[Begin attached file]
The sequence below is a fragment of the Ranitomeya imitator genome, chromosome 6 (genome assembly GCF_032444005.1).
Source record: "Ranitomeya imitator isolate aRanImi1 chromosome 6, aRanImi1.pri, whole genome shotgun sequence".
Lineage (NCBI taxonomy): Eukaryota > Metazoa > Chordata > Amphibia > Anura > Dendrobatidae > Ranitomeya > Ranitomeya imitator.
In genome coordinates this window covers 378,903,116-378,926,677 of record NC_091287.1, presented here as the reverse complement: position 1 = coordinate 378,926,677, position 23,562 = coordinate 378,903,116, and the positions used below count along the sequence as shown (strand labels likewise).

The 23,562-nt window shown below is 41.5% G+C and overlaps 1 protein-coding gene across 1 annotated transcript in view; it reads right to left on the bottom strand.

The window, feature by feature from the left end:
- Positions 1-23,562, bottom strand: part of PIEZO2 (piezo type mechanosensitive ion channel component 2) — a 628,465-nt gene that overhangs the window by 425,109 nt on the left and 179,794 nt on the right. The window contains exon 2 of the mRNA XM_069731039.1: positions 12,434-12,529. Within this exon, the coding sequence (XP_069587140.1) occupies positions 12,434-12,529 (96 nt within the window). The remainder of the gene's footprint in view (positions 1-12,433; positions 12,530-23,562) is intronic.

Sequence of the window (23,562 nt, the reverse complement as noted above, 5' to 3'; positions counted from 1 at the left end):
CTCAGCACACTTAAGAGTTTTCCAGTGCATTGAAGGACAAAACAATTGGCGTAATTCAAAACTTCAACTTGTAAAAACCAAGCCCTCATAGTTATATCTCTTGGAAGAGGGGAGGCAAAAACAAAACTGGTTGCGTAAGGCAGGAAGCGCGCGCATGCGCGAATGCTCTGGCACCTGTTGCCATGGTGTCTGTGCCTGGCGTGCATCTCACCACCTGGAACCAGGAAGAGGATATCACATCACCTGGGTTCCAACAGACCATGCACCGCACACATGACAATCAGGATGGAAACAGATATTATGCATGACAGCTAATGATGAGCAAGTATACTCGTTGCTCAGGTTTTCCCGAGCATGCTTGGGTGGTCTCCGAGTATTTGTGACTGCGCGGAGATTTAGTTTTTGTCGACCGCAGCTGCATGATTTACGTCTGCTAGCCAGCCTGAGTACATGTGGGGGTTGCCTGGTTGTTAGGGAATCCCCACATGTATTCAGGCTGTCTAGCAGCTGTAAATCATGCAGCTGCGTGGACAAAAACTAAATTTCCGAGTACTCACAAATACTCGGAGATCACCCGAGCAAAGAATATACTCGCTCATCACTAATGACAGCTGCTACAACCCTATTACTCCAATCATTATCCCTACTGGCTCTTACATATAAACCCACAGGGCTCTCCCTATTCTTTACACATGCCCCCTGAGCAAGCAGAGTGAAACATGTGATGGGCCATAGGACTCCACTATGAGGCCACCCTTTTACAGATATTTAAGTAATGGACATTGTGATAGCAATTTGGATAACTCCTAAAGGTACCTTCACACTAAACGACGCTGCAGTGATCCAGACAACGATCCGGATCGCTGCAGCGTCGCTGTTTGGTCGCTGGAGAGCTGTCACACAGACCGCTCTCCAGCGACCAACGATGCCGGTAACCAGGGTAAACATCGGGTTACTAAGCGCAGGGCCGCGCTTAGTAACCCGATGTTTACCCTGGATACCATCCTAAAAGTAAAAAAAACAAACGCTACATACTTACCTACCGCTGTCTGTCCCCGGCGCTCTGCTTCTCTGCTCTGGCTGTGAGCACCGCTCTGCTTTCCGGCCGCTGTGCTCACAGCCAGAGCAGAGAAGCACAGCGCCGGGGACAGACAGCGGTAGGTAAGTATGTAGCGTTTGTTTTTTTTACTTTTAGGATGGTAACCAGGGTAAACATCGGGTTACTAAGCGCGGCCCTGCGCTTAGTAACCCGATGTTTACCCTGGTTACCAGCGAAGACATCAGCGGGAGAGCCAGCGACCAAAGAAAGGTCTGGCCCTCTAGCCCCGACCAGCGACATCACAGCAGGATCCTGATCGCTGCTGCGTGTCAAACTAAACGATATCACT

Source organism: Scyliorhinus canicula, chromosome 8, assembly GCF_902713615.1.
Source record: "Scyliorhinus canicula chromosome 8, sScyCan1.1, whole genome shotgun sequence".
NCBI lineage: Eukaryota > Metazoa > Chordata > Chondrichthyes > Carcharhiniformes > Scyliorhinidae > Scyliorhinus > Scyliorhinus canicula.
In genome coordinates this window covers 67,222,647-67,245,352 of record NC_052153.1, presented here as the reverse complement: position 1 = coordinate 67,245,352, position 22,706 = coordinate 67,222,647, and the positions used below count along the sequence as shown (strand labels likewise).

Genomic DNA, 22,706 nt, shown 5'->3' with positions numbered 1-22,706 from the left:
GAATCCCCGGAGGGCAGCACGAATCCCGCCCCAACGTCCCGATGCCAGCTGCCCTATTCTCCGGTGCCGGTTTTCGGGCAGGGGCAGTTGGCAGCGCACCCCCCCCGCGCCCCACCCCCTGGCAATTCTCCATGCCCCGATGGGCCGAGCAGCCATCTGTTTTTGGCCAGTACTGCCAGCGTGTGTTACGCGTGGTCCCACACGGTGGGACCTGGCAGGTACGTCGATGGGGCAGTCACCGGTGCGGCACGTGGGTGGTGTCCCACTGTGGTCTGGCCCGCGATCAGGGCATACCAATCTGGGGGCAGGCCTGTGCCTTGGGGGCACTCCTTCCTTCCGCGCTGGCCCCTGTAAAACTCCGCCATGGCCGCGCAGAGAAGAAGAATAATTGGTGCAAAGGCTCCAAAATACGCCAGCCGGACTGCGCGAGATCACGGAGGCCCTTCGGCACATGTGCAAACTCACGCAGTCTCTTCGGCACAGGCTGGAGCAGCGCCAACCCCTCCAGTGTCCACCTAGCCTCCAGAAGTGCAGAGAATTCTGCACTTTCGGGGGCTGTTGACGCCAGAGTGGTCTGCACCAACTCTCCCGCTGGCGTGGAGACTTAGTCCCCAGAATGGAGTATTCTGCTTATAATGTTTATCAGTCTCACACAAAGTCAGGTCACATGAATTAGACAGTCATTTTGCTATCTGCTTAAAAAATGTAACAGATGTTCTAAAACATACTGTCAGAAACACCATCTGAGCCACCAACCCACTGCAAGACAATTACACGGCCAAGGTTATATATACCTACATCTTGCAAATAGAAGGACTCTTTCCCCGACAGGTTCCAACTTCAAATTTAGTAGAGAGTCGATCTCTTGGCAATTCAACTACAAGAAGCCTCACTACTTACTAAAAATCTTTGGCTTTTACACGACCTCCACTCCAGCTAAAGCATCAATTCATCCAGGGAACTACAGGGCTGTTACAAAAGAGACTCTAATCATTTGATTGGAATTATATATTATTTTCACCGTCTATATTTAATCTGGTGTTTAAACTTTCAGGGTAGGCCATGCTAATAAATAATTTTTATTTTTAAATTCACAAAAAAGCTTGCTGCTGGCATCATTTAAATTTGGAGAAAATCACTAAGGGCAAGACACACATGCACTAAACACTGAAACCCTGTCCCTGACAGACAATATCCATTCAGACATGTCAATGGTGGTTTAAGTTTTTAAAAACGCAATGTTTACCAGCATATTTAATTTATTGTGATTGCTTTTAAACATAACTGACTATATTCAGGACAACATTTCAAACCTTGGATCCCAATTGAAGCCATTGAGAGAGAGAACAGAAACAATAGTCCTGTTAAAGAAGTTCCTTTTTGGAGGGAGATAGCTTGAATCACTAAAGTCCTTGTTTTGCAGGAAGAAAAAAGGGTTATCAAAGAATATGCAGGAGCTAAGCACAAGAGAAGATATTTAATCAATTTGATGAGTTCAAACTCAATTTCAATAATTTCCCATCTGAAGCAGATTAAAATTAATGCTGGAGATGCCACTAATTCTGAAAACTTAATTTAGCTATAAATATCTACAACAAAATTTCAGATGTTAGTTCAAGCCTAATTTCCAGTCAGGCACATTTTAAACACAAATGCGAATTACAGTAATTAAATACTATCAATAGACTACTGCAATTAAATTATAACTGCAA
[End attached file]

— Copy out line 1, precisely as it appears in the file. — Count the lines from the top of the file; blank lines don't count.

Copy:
The sequence below is a fragment of the Ranitomeya imitator genome, chromosome 6 (genome assembly GCF_032444005.1).